Charles Dickens

By way of contrast we rode out into old ruined Rome, after all this firing and booming, to take our leave of the Coliseum. I had seen it by moonlight before (I could never get through a day without going back to it), but its tremendous solitude that night is past all telling. The ghostly pillars in the Forum; the Triumphal Arches of Old Emperors; those enormous masses of ruins which were once their palaces; the grass-grown mounds that mark the graves of ruined temples; the stones of the Via Sacra, smooth with the tread of feet in ancient Rome; even these were dimmed, in their transcendent melancholy, by the dark ghost of its bloody holidays, erect and grim; haunting the old scene; despoiled by pillaging Popes and fighting Princes, but not laid; wringing wild hands of weed, and grass, and bramble; and lamenting to the night in every gap and broken arch--the shadow of its awful self, immovable!

As we lay down on the grass of the Campagna, next day, on our way to Florence, hearing the larks sing, we saw that a little wooden cross had been erected on the spot where the poor Pilgrim Countess was murdered. So, we piled some loose stones about it, as the beginning of a mound to her memory, and wondered if we should ever rest there again, and look back at Rome.


We are bound for Naples! And we cross the threshold of the Eternal City at yonder gate, the Gate of San Giovanni Laterano, where the two last objects that attract the notice of a departing visitor, and the two first objects that attract the notice of an arriving one, are a proud church and a decaying ruin--good emblems of Rome.

Our way lies over the Campagna, which looks more solemn on a bright blue day like this, than beneath a darker sky; the great extent of ruin being plainer to the eye: and the sunshine through the arches of the broken aqueducts, showing other broken arches shining through them in the melancholy distance. When we have traversed it, and look back from Albano, its dark, undulating surface lies below us like a stagnant lake, or like a broad, dull Lethe flowing round the walls of Rome, and separating it from all the world! How often have the Legions, in triumphant march, gone glittering across that purple waste, so silent and unpeopled now! How often has the train of captives looked, with sinking hearts, upon the distant city, and beheld its population pouring out, to hail the return of their conqueror! What riot, sensuality and murder, have run mad in the vast palaces now heaps of brick and shattered marble! What glare of fires, and roar of popular tumult, and wail of pestilence and famine, have come sweeping over the wild plain where nothing is now heard but the wind, and where the solitary lizards gambol unmolested in the sun!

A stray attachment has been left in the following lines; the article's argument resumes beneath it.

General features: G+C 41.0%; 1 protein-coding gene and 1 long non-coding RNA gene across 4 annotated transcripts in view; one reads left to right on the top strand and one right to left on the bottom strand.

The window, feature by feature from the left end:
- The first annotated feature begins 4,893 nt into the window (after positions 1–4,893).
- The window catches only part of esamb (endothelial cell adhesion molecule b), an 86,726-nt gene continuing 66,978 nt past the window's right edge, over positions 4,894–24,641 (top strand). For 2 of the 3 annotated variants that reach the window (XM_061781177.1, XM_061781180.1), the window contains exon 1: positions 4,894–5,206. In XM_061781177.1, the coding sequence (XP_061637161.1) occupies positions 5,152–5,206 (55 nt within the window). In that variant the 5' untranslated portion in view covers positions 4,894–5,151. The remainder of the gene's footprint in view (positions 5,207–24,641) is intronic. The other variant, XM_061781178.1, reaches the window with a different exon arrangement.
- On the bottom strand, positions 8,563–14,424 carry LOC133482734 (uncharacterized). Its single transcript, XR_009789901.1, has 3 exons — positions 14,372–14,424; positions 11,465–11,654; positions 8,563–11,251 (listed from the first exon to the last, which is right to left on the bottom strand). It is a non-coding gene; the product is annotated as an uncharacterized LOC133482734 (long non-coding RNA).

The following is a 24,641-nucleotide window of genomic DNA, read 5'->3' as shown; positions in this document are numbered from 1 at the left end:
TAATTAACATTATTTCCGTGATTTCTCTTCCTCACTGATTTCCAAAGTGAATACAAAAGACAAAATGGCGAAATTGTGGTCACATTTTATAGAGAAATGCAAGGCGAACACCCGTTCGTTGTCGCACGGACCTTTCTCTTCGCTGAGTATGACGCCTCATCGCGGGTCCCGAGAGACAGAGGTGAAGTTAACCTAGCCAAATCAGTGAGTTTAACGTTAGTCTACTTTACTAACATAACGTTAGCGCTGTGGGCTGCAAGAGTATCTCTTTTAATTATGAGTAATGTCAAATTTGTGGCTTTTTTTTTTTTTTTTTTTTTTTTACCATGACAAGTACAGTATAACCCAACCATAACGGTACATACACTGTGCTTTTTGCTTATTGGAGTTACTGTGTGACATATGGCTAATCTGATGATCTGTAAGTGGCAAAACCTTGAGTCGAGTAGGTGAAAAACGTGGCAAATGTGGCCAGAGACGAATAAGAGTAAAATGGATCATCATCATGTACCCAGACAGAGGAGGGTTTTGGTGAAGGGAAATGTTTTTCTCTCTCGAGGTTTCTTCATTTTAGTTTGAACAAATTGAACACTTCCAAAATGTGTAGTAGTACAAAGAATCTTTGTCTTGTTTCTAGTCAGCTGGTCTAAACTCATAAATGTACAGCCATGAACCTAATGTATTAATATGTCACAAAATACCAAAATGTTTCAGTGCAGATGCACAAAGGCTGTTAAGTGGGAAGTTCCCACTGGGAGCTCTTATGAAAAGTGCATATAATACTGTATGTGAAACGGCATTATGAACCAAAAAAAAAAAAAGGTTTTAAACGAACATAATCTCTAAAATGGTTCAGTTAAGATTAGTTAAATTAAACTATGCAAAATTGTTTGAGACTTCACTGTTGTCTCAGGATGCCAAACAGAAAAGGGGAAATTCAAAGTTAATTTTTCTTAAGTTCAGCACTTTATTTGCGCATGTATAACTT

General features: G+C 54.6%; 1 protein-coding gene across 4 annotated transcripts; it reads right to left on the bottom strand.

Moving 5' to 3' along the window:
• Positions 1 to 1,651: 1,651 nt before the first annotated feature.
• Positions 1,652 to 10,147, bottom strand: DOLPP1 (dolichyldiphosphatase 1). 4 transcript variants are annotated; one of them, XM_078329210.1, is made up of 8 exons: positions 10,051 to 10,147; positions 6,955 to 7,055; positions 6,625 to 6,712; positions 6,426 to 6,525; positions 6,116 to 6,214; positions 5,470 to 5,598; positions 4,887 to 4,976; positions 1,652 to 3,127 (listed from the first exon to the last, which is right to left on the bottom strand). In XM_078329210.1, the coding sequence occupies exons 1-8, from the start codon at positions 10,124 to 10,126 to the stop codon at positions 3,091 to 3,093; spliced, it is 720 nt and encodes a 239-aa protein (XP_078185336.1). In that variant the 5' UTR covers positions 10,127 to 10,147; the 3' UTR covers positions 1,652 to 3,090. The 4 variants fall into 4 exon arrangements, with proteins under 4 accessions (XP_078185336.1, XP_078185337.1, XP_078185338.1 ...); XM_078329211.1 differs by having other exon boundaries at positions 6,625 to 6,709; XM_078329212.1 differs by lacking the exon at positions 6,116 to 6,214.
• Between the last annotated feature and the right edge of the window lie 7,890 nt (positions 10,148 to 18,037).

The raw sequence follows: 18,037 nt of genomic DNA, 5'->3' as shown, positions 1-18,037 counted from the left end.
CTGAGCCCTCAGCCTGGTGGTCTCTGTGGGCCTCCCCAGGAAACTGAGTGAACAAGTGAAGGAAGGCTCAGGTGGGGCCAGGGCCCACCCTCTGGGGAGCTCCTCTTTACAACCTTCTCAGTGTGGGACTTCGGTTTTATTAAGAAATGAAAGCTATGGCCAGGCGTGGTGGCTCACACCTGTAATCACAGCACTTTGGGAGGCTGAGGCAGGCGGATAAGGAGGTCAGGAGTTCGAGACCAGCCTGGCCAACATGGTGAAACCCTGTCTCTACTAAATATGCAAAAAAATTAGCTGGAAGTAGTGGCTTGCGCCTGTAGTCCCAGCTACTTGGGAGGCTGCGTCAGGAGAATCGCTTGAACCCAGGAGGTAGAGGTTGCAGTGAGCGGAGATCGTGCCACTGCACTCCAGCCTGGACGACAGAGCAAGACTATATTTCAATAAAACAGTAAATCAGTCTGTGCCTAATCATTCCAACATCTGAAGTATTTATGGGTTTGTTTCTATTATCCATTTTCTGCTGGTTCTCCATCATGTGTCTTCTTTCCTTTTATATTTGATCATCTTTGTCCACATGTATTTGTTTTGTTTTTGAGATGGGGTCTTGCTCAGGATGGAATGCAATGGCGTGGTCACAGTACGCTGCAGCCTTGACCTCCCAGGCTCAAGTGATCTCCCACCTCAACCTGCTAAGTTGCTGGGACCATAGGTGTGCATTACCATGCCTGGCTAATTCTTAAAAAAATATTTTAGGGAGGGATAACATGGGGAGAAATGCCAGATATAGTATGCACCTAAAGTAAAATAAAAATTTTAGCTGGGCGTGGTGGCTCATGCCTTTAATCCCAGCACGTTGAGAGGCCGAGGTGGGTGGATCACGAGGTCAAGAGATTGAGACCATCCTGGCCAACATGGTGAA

The train of wine-carts going into Rome, each driven by a shaggy peasant reclining beneath a little gipsy-fashioned canopy of sheep- skin, is ended now, and we go toiling up into a higher country where there are trees. The next day brings us on the Pontine Marshes, wearily flat and lonesome, and overgrown with brushwood, and swamped with water, but with a fine road made across them, shaded by a long, long avenue. Here and there, we pass a solitary guard-house; here and there a hovel, deserted, and walled up. Some herdsmen loiter on the banks of the stream beside the road, and sometimes a flat-bottomed boat, towed by a man, comes rippling idly along it. A horseman passes occasionally, carrying a long gun cross-wise on the saddle before him, and attended by fierce dogs; but there is nothing else astir save the wind and the shadows, until we come in sight of Terracina.

How blue and bright the sea, rolling below the windows of the inn so famous in robber stories! How picturesque the great crags and points of rock overhanging to-morrow's narrow road, where galley- slaves are working in the quarries above, and the sentinels who guard them lounge on the sea-shore! All night there is the murmur of the sea beneath the stars; and, in the morning, just at daybreak, the prospect suddenly becoming expanded, as if by a miracle, reveals--in the far distance, across the sea there!-- Naples with its islands, and Vesuvius spouting fire! Within a quarter of an hour, the whole is gone as if it were a vision in the clouds, and there is nothing but the sea and sky.